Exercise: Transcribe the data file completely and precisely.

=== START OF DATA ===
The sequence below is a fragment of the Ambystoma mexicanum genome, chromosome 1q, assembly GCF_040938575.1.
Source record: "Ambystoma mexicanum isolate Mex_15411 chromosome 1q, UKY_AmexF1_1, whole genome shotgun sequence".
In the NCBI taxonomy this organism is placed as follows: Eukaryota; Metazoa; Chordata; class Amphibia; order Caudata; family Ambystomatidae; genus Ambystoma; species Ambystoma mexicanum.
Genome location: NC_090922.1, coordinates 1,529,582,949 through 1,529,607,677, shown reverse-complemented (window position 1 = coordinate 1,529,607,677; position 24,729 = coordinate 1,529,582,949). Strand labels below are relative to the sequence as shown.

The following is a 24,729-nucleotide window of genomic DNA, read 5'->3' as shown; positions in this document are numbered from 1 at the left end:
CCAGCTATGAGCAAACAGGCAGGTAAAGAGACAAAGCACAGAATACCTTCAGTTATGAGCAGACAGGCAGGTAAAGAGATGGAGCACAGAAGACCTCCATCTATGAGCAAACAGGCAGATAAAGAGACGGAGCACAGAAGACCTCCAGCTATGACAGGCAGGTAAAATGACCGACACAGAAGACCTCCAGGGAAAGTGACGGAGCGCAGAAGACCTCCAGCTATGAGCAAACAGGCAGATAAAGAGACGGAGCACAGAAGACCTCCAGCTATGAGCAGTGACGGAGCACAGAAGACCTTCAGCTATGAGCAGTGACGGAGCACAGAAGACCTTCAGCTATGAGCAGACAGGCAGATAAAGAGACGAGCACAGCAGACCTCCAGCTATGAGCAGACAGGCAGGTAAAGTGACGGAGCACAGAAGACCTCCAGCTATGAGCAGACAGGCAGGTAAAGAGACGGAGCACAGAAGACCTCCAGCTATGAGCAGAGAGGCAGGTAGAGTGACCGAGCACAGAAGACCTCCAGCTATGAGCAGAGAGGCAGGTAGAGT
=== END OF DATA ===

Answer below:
The sequence below is a fragment of the Ambystoma mexicanum genome, chromosome 1q, assembly GCF_040938575.1.
Source record: "Ambystoma mexicanum isolate Mex_15411 chromosome 1q, UKY_AmexF1_1, whole genome shotgun sequence".
In the NCBI taxonomy this organism is placed as follows: Eukaryota; Metazoa; Chordata; class Amphibia; order Caudata; family Ambystomatidae; genus Ambystoma; species Ambystoma mexicanum.
Genome location: NC_090922.1, coordinates 1,529,582,949 through 1,529,607,677, shown reverse-complemented (window position 1 = coordinate 1,529,607,677; position 24,729 = coordinate 1,529,582,949). Strand labels below are relative to the sequence as shown.

The following is a 24,729-nucleotide window of genomic DNA, read 5'->3' as shown; positions in this document are numbered from 1 at the left end:
CCAGCTATGAGCAAACAGGCAGGTAAAGAGACAAAGCACAGAATACCTTCAGTTATGAGCAGACAGGCAGGTAAAGAGATGGAGCACAGAAGACCTCCATCTATGAGCAAACAGGCAGATAAAGAGACGGAGCACAGAAGACCTCCAGCTATGACAGGCAGGTAAAATGACCGACACAGAAGACCTCCAGGGAAAGTGACGGAGCGCAGAAGACCTCCAGCTATGAGCAAACAGGCAGATAAAGAGACGGAGCACAGAAGACCTCCAGCTATGAGCAGTGACGGAGCACAGAAGACCTTCAGCTATGAGCAGTGACGGAGCACAGAAGACCTTCAGCTATGAGCAGACAGGCAGATAAAGAGACGAGCACAGCAGACCTCCAGCTATGAGCAGACAGGCAGGTAAAGTGACGGAGCACAGAAGACCTCCAGCTATGAGCAGACAGGCAGGTAAAGAGACGGAGCACAGAAGACCTCCAGCTATGAGCAGAGAGGCAGGTAGAGTGACCGAGCACAGAAGACCTCCAGCTATGAGCAGAGAGGCAGGTAGAGT